Oh, You’re Good For Nothing
I don’t believe in good for nothing.
I was walking down the aisle of a large supermarket when I heard a mother hissing to her crying child, “Good for nothing! Nothing! You better stop this now or I will leave you with the police man”. Not that I am angel when it comes to being a parent to my kids. Sometimes, I falter too and I will yell and shout and throw a massive, scary temper and my kids would cower in fright thinking that their mom was going crazy. Hey, I am human, amn’t I?
But I would never call my kids stupid or good for nothing.
For one thing, I sincerely believe that education is important – but it’s not everything. We, as parents, have to carry this grave responsibility of providing our children with education. Not only do we have to fund it, we have to ensure that they learn whatever they can learn from the education system so that they can benefit from it later on in life. Knowledge is a funnel. A funnel whereby information can flow into and train a mind to think and react in a certain knowledgeable way. It’s important.
But frankly, I don’t think it’s everything.
Listening to their cues
What’s more important to us, parents, is the listening skill, not directing or bossing skill. We need to learn how to take cues from our kids, open up gates and doors and let them explore and watch them. Watch how they are taking in the vast opportunities that are being presented to them. Do they like it? Are they interested? Is this their calling? Is this their gift? This is what goes through my mind whenever I introduce something new to my kids. We, parents, should not try to force something…ANYTHING…on to our kids.
As much as I hate being forced to do something (I quit the banking world for a reason, didn’t I?), I won’t force my kids to do something that they don’t like. Of course, there are things that they HAVE to do (like homework, cleaning up, showering, good manners…etc), I also have to bear the responsibility of ensuring that they are well disciplined and yet free to explore the world. But in other respects non-related to their safety and general well-being, force is not my style.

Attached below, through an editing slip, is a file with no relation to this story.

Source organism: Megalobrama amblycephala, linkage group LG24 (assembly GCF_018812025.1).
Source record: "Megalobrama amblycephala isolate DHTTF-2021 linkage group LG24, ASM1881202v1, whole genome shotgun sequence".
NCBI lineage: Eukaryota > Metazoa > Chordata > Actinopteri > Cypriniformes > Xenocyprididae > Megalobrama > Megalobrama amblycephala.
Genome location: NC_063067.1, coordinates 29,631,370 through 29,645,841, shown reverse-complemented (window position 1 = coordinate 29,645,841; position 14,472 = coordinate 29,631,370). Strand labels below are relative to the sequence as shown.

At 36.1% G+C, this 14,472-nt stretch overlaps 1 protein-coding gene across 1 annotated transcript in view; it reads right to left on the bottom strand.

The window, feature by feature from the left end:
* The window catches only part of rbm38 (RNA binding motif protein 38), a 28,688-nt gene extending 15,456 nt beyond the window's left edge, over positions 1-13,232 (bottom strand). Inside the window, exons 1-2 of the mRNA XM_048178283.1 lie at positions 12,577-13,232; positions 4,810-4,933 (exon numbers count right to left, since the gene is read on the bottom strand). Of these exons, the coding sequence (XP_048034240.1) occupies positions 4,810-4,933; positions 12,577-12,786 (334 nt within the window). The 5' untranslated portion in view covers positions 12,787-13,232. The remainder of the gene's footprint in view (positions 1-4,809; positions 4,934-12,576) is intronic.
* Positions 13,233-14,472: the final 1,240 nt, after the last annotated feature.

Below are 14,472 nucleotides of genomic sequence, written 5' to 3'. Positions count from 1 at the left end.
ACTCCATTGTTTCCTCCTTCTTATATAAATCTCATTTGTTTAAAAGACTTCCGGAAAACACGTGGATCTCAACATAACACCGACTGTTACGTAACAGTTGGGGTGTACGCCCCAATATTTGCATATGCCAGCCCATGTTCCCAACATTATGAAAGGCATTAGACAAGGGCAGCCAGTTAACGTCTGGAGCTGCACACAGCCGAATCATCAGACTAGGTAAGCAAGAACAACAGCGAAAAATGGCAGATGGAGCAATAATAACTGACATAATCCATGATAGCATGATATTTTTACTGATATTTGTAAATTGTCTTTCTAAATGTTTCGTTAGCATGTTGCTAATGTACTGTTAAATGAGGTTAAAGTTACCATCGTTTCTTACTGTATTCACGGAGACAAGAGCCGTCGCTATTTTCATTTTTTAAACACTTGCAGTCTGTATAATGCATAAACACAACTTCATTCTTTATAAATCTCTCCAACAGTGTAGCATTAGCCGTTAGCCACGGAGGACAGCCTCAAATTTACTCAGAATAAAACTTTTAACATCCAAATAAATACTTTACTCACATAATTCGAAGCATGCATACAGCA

Even the worst kid in school can do well
I believe we all know of geniuses who have made it far beyond our human comprehension. People who we, today, claim as geniuses were called ‘buffoons’ in their early days. Let’s take Albert Einstein as an example. His teacher thought he was a complete loser and yet today, the world think and knows FOR A FACT that he is and was a genius. Even in death, he made a difference not only in his own life…but to the rest of the world too.
While we should not expect our child to be Einstein or paint like Da Vinci, we should always be on a lookout for their gift.
The gift…everyone has one
Everyone has a gift, God is fair. One person may fare well in math while the other did terribly. But if you look close enough, you’ll see that the second child who can’t count for nuts can paint like no one else! No one is born without a gift, which is what I believe. Some people have multiple gifts and are multi-talented in nature but no one in this world is without one.
Parents should set out to find out the gift of their child. It could be anything! ANYTHING! Like Don who loves cleaning out closets and is meticulous in arranging stuff – he’s a good accountant today. Like Gina who loves to play in the playground instead of doing her homework – she’s one of the most popular kids’ football team coaches in her country today. And Simon who was so weak in math that his mother almost told him to leave the house and never come back – he’s a professor in Philosophy today.
Think about it
No one is good for nothing. Even trees or worms are good for something. Trees give us oxygen and some serve as food. Worms digs holes in the ground and helps trees grow. Even bacteria are good at something. Bacteria can actually benefit our health. What about mud? Think mud pack? Everything is good for something….why not your child? Your job, as a parent, is to find that ‘good’, find that talent. And perhaps, maybe it’s got nothing to do with education.
This article was posted on December 12, 2005